NOAA's Response and Restoration Blog

An inside look at the science of cleaning up and fixing the mess of marine pollution

Oil No Longer Mixes With Water for Winners of the Oil Cleanup X CHALLENGE

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A major push for innovation in cleaning up oil spills has reached its conclusion:  The winners of the 2011 Wendy Schmidt Oil Cleanup X CHALLENGE have been announced [leaves this blog].

Office of Response and Restoration Director Dave Westerholm and the rest of the judging panel recently whittled down the pool of competitors for the $1.4 million in prizes in this summer’s contest at OHMSETT, the National Oil Spill Response Research and Renewable Energy Test Facility in New Jersey. The teams set out to show that their new inventions and processes were the fastest and most efficient means to recover oil from the surface of seawater.

Contestants had to more than double the industry’s previous best oil recovery rate tested in controlled conditions by exceeding 2,500 gallons per minute (with at least 70% efficiency of oil collected over water). The X PRIZE Foundation and the panel of judges selected the top ten teams, from a pool of 37, to compete during 10 weeks this past summer and fall. The ambitious targets were set to inspire breakthroughs in oil spill clean-up technology.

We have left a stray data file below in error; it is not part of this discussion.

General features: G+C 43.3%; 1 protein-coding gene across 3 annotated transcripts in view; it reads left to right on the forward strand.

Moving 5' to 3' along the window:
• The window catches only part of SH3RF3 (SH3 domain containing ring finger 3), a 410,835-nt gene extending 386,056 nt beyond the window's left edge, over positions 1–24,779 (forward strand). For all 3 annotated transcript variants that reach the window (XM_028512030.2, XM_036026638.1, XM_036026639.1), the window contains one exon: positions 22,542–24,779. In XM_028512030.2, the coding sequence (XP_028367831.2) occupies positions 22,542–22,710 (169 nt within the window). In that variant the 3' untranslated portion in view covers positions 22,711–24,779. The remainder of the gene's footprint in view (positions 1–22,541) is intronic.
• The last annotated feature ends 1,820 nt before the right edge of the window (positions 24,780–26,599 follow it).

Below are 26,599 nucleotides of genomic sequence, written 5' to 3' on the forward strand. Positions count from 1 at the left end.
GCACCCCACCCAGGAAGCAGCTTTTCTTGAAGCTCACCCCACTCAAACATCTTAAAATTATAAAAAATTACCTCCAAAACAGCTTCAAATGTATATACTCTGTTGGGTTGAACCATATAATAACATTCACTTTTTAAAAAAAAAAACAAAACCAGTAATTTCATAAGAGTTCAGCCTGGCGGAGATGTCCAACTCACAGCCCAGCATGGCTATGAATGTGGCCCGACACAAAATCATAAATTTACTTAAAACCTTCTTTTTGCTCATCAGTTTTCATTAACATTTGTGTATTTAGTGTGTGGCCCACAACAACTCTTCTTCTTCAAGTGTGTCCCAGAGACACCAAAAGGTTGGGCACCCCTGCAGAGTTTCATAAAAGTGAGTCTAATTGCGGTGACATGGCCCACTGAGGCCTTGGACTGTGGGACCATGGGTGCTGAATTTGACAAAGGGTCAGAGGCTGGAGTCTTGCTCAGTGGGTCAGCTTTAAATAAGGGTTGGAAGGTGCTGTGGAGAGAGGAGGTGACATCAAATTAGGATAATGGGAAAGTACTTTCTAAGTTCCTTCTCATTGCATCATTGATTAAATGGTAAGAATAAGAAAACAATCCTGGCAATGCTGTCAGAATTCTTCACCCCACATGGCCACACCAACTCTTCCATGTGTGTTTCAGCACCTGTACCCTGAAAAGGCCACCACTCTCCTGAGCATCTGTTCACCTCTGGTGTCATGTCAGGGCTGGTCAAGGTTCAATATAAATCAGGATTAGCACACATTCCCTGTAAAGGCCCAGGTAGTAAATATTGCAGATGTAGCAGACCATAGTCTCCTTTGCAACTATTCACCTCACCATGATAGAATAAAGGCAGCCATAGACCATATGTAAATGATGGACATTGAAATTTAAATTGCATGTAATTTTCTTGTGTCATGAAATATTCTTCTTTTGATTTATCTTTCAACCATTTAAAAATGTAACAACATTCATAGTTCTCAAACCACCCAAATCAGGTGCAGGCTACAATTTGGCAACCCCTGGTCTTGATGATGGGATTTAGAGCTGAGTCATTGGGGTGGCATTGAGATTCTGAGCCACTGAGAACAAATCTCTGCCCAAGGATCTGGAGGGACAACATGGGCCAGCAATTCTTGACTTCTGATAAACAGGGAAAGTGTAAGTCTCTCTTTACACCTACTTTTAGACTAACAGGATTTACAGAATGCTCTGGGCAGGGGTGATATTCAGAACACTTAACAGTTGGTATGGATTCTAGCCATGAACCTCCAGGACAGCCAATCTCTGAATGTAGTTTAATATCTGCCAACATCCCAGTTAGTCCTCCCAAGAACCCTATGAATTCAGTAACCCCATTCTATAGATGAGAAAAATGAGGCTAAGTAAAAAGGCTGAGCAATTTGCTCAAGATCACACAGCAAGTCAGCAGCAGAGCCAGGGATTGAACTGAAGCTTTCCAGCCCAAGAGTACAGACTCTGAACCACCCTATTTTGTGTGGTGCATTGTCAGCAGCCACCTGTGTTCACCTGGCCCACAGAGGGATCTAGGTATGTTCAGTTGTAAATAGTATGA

The $1 million first place winner was Elastec / American Marine, an Illinois-based manufacturer of oil spill and environmental equipment, for achieving 4,670 gallons per minute (at 89.5% efficiency). Team NOFI, from Norway, was awarded the second place prize of $300,000 for reaching 2,712 gallons per minute (at 83% efficiency). For more information, photos, and results of the competition, visit: http://www.iprizecleanoceans.org/ [leaves this blog].

Learn more about the winning technology from Elastec / American Marine in the video below:

Author: Office of Response and Restoration

The National Ocean Service's Office of Response and Restoration (OR&R) provides scientific solutions for marine pollution. A part of the National Oceanic and Atmospheric Administration (NOAA), OR&R is a center of expertise in preparing for, evaluating, and responding to threats to coastal environments. These threats could be oil and chemical spills, releases from hazardous waste sites, or marine debris.

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